As you know, I did not want to talk about the infamous Zuschlag case because I consider this man a pathological liar and a first-rate crook. But in light of new evidence, I changed my mind. It seems that János Zuschlag, a former socialist member of parliament, not only approached Fidesz and offered to write his “tell-all” book but was involved in other schemes as well.
Fidesz did everything to promote the forthcoming book and the dirt it contained. For instance, two well-known associates of Századvég, the think-tank with Fidesz roots, held a pre-publication interview with this crook in Napi Gazdaság, a publication recently purchased by Századvég. But Fidesz leaders should have been more circumspect. Zuschlag seems to be linked to a blossoming electoral fraud case involving bogus parties.
Let me explain. Zuschlag, it seems, wasn’t satisfied with profiting from book sales and the advance he most likely received from Fidesz. Since he is a born crook, he noticed sometime last year that there was an opportunity to get millions thanks to the Fidesz electoral law that allows newly created parties to compete in the forthcoming election. The law naturally was written with a view to weakening the opposition by taking votes away from the bona fide opposition parties.
Zuschlag has a long history of shady affairs. Already during his career in MSZP. In 2002-2203 Zuschlag was caught “enlarging” the county cells of MSZP and its youth organization, the Fiatal Baloldal–Ifjú Szocialisták (FIBISZ). He filled the county cells with bogus members. He started with his own district in Kiskunhalas and also enlisted like-minded friends in Vas County, near the Austrian border. When the MSZP leadership discovered the fraudulently enlarged cells, they closed them. One person who was involved in this fraud in Vas County was Péter Táncsics, whose real passion in life is to play cards.
Investigative journalists now suspect that the two most suspicious “business parties,” Új Dimenzió and Új Magyarország, are connected to János Zuschlag and Péter Táncsics. These two bogus parties are definitely linked to one another through the person of Péter Táncsics. Both parties are registered at Táncsics’s Kőszeg address. Originally Táncsics and his accomplices planned to organize three parties, but they had no luck with the third, Mindenki Pártja (Everybody’s Party). The other two parties, however, managed to get plenty of signatures, most of which are fraudulent. It is also clear that these two “parties” exchanged signatures and as a result they collected the necessary number of endorsements even before Fidesz did. Most importantly, these two “business parties” will receive 1.2 billion forints from taxpayer money.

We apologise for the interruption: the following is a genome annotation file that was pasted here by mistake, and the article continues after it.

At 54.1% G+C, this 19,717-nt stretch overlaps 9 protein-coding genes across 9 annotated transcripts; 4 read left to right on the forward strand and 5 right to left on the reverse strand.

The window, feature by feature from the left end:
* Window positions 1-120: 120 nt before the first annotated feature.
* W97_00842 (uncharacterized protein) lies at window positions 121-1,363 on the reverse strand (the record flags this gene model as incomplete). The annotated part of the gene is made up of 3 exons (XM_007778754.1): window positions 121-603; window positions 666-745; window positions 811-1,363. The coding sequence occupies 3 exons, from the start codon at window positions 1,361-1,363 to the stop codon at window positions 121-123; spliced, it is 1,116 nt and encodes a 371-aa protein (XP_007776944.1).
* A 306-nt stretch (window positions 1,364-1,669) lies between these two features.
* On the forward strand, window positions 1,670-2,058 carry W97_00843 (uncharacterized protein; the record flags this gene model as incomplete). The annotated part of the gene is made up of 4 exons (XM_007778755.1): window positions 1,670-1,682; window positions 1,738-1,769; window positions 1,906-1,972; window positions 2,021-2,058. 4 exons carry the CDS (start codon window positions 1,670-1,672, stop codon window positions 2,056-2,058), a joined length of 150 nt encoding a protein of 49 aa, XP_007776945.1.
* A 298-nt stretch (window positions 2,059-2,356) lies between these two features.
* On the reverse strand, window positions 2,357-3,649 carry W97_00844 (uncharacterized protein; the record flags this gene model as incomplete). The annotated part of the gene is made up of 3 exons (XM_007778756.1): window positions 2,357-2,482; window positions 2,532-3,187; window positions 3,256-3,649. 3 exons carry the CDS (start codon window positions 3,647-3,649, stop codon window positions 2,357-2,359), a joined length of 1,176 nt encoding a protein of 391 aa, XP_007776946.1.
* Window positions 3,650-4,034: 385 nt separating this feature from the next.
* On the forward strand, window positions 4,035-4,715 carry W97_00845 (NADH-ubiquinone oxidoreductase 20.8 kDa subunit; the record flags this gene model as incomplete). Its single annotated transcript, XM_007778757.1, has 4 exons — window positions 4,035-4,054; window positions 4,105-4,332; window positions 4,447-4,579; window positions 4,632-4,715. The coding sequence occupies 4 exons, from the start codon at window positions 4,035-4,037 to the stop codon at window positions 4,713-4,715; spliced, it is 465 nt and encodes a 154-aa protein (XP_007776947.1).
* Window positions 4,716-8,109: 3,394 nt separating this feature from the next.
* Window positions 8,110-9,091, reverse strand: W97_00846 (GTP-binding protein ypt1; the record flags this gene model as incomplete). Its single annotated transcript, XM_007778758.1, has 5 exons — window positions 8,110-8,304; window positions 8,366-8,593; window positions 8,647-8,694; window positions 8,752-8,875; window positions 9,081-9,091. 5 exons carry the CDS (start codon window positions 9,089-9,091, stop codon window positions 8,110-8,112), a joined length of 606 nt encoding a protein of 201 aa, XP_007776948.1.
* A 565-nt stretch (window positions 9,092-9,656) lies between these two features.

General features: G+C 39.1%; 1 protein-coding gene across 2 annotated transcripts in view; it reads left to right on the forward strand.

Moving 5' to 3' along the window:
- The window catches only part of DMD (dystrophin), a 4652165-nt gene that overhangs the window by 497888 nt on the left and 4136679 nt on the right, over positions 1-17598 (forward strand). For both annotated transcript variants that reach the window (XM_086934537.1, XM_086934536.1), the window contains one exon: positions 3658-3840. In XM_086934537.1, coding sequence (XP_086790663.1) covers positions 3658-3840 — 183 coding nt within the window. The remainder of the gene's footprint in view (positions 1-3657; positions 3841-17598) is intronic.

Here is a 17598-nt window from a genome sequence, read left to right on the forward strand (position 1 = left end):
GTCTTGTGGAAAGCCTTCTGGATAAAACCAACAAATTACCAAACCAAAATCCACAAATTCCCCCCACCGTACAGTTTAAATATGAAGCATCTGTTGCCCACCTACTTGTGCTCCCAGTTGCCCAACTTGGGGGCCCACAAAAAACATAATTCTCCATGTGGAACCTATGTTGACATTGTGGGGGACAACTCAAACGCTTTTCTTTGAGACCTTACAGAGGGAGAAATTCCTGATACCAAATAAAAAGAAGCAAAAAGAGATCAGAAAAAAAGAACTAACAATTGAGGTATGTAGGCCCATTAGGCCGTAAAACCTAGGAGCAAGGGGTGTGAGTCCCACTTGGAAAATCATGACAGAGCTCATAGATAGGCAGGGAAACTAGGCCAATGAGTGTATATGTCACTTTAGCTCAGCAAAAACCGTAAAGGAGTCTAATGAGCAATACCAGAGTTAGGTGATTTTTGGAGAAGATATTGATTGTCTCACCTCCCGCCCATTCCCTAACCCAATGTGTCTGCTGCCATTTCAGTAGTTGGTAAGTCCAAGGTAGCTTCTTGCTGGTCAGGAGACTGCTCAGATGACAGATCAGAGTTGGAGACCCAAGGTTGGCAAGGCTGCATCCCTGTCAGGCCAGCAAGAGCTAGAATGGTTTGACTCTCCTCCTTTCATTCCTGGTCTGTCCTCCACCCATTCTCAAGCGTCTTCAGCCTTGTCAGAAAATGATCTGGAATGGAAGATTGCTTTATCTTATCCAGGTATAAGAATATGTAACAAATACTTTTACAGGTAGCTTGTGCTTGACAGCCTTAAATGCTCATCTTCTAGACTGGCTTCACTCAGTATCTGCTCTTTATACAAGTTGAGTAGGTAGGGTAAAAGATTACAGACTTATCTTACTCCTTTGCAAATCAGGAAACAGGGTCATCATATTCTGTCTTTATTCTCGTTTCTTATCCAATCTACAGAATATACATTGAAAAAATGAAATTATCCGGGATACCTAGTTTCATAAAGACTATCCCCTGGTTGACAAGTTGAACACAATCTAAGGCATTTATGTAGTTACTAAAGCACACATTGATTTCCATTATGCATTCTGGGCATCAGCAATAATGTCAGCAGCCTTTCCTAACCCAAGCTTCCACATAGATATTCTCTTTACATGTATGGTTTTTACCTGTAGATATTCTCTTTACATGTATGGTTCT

The Fidesz leadership must have known about Zuschlag’s involvement with these “business parties” since Heti Válasz reported on it in its February 28 issue. But in that case why did they decide to promote Zuschlag’s book in Napi Gazdaság? Did they hope to accuse MSZP of being engaged in electoral fraud? That doesn’t make a lot of sense to me. To my mind Zuschlag’s involvement with these two new parties only shows that he is a first-rate crook and that most likely his “confessions” are a pack of lies. And that certainly doesn’t reflect well on Fidesz.
As for the pack of lies. Although I had no opportunity to read Zuschlag’s book, the few details I gleaned from reviews simply don’t add up. For those who are not familiar with the story, Zuschlag claims that he received 50 million forints from Ildikó Lendvai, leader of the MSZP parliamentary delegation, to “persuade” him not to run as an MSZP candidate in the 2006 election. Lendvai rightly pointed out that one didn’t have to pay anything to Zuschlag or anyone else not to run. Parties can simply withhold endorsements. Period.
Zuschlag in his book also claims that Ferenc Gyurcsány “earlier offered him money” to resign his seat after he cracked a tasteless joke about the victims of the Holocaust which was overheard by the crew of HírTV. I do believe that Gyurcsány wanted to get rid of him, but much earlier than the 2004 incident that resulted in Zuschlag’s resignation. Gyurcsány, who headed the Ministry of Youth and Sports between May 2003 and September 2004, had a very low opinion of his undersecretary whom he inherited from his predecessor, György Jánosi (MSZP). Why didn’t he get rid of Zuschlag? I can only guess: most likely because Zuschlag had some patrons within the party who argued that he was an important asset in attracting young members to the party.
What is Fidesz doing with Zuschlag? It is hard to fathom. Perhaps someone was asleep at the switch. I don’t know. We always think that Fidesz’s communication and political strategy is faultless, but perhaps here Zuschlag got the better of them.